Figure 9.  This is an image of a soil profile for the Drummond series in Cheyenne Bottoms.  Three characteristics indicate the Drummond series.   The color of the A horizon is grayish brown.  They wavy boundary between the A and B horizons, marked in yellow.  The color of the B horizon is dark brown.  Though indicated in the OSD as having a Mollic subgroup, the author tends to think this particular soil could have a Vertic subrougp instead.  The dark linear features marked by the blue arrows are the basis for this thought.  These features could be a result of organic matter falling through cracks at the surface during dry conditions.  More analysis at the site needs to be completed to accurately describe this soil.  Photo by J. Aber, 2004.

Tabler Series
The second type of soil found in Cheyenne Bottoms is the Tabler series.  This soil type can be found on the upper part of the drained basin.  The Tabler series consists of "very deep, moderately well drained, very slowly permeable soils that formed in calcareous loamy or clayey alluvial sediments" (Tabler Series, 2004).  The Tabler series is classified as a Mollisol.  The taxonomic class of the Tabler series is Fine, smectitic, thermic Udertic Argiustoll.  A break down of the taxonomic class is listed below.  In most cases, the actual taxonomic class differs from the soil series listed on the OSD.  The author has included instances where part of the class can be changed based on visual or other characteristics of the soil.  More analysis of the soil needs to be done in order to correctly identify the soil.  Sections of the taxonomic class are defined from the ninth edition of Keys to Soil Taxonomy compiled by the USDA and NRCS, unless otherwise noted.

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Conclusion/Discussion

There is no direct conclusion as to the origin of the basin under Cheyenne Bottoms.  From the theories mentioned above, the structural deformation seems to be the logical origin, but whether it happened during the Precambrian or the Cretaceous, seems uncertain.  Due to the sodium and salts located within the soil, salt dissolution appears to be occurring.  Evidence indicates stream erosion in the area of Cheyenne Bottoms and after the stream changed course, wind erosion scoured the area, moving alluvium to the northeast, where dune sand is located.  One thing does seem certain though, each of these events has played a part in the formation of the basin.

Dune sand seems to be just one of the landscape features as a result of the basin.  The unusualness of the two creeks entering Cheyenne Bottoms is worth noting because they lack a clear cut channel once inside the basin.  Sediments brought in by these two creeks help form the two main types soils.  Water that drains into the basin clearly ponds in the lowest part of it.  Aided by the help of manmade features, the water level can be raised or drained, which can also have an impact on the soils in Cheyenne Bottoms.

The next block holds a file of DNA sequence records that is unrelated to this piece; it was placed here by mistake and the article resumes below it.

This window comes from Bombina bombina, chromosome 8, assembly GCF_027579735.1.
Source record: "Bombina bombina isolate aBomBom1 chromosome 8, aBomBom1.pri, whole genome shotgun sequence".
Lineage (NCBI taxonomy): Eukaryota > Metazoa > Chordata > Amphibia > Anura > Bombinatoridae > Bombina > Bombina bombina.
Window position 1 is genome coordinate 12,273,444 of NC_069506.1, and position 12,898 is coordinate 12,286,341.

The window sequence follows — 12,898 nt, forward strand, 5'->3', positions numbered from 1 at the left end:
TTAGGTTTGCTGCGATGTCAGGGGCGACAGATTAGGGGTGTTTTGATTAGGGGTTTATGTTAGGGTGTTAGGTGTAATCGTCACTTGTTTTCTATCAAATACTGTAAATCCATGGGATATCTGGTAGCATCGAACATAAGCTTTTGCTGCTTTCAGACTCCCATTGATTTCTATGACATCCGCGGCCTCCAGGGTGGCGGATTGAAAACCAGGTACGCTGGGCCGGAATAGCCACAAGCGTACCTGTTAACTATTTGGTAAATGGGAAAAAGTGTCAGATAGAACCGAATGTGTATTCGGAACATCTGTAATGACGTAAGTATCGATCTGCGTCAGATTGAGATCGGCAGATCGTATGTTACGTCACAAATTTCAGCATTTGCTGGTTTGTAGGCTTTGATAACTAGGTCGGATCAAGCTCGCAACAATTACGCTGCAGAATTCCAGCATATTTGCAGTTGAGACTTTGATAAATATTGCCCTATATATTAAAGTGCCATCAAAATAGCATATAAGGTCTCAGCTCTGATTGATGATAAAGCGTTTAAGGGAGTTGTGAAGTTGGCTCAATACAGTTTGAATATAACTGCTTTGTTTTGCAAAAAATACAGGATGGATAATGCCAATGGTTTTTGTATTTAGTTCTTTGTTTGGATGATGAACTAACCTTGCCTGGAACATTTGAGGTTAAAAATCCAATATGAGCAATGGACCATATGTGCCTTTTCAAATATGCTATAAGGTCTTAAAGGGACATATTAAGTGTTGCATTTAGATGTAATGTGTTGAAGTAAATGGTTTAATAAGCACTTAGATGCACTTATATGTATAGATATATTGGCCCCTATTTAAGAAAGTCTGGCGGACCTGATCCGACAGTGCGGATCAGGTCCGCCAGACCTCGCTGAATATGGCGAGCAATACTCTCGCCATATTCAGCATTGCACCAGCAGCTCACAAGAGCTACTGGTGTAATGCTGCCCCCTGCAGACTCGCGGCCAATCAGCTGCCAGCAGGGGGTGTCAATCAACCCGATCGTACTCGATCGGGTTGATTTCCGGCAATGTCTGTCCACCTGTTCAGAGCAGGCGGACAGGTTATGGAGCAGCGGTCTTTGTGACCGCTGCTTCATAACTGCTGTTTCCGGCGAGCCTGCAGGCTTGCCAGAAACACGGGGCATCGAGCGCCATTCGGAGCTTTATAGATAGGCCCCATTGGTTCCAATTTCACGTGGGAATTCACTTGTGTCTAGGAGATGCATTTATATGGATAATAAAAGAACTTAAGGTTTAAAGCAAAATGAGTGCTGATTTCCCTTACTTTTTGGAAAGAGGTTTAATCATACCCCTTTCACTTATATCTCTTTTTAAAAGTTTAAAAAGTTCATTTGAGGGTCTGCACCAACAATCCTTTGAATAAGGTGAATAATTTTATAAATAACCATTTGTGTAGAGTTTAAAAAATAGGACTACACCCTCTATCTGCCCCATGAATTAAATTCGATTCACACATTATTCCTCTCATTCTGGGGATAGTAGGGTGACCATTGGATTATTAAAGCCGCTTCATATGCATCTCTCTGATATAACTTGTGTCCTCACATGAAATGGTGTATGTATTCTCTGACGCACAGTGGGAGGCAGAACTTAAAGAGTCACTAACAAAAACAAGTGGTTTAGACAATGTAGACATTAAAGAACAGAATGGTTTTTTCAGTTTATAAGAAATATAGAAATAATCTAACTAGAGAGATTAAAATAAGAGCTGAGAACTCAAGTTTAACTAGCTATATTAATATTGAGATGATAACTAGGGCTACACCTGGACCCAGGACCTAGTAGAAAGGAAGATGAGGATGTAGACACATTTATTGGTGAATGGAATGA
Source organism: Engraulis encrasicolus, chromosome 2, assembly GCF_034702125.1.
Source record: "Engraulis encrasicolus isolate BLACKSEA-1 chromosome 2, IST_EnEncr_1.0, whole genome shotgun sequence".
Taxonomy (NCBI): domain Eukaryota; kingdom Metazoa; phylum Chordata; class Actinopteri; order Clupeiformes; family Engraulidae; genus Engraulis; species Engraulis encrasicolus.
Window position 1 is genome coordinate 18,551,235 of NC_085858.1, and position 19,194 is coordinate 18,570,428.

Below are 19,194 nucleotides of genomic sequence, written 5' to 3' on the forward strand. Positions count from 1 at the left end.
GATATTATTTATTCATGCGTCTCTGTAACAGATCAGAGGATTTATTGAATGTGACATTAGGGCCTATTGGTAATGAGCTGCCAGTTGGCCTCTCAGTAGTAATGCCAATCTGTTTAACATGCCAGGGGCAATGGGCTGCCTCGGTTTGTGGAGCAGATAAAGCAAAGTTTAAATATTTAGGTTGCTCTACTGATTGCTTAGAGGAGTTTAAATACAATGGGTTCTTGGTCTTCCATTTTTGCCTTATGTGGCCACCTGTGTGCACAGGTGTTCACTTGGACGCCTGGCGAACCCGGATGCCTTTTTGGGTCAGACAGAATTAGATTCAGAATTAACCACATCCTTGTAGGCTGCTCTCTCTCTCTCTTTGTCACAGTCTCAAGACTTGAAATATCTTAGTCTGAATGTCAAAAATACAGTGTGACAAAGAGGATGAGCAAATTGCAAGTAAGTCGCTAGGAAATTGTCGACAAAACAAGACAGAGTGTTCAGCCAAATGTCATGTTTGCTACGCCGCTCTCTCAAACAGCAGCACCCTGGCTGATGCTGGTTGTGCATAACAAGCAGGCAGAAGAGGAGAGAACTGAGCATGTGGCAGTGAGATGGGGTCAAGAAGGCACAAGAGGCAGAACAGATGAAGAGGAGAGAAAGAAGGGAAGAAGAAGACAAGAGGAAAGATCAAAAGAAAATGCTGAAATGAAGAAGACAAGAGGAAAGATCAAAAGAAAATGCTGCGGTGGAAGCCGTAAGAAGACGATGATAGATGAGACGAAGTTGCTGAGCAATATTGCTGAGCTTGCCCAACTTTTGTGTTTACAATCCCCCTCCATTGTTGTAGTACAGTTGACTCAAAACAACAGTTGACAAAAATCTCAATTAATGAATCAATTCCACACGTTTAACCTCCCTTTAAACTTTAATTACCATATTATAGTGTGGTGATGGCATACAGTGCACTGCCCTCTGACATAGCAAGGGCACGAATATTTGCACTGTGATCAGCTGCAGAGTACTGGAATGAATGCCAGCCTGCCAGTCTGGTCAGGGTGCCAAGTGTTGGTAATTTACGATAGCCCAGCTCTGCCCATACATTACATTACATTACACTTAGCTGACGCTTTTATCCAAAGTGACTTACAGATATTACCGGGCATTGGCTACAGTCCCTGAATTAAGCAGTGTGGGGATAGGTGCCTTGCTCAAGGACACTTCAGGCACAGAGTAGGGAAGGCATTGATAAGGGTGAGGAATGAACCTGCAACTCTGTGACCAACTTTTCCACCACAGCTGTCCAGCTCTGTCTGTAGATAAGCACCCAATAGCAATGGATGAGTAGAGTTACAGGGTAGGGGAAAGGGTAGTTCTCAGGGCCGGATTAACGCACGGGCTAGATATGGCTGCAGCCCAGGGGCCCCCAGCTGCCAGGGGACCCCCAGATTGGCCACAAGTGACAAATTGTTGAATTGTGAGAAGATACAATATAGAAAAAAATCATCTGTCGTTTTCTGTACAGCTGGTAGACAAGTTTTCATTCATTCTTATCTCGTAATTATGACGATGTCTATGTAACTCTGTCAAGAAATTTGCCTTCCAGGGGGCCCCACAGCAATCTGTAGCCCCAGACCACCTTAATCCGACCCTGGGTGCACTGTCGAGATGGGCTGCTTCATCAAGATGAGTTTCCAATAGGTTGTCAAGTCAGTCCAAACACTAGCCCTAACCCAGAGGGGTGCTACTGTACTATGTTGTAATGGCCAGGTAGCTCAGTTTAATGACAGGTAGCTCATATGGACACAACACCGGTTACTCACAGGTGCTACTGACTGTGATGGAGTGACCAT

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References

Bauer, Greg.  2004.  Phone communiqué.  Barton County Soil Conservation Office.  Great Bend, Kansas.

Bayne, Charles K.  1977.  Geology and Structure of Cheyenne Bottoms: Barton County, Kansas.  Kansas Geologic Society.  Bulletin 211, Part 2.  p 1-11

Brady, Nyle C. and Weil, Ray R.  2004.  Elements of the Nature and Properties of Soils, 2nd ed.  Prentice Hall, New Jersey. p 63, p 590

Drummond Series.  1998.  National Resources Conservation Services/Official Series Description.  URL retrieved November 8, 2004.  URL:  http://ortho.ftw.nrcs.usda.gov/cgi-bin/osd/osdname.cgi

Keys to Soil Taxonomy, Ninth Edition.  United States Department of Agriculture and Natural Resources Conservation Services.   2003.  p 37-306

Soil Survey of Barton County, Kansas.  United Sates Department of Agriculture, Soil Conservation Service.  1981.  p 63

Tabler Series.  2004.  National Resources Conservation Services/Official Series Description.  URL retrieved November 8, 2004.  URL:  http://ortho.ftw.nrcs.usda.gov/cgi-bin/osd/osdname.cgi

The Nature Conservancy.  About The Nature Conservancy Preserve at Cheyenne Bottoms.  URL retrieved December 10, 2004.  URL:  http://www.cheyennebottoms.net/about_tnc.html

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This webpage was designed to fulfill the requirements of ES 546 Field Geomorphology at Emporia State University.
Created by Patrick Laird December 1, 2004.  Last updated December 12, 2004.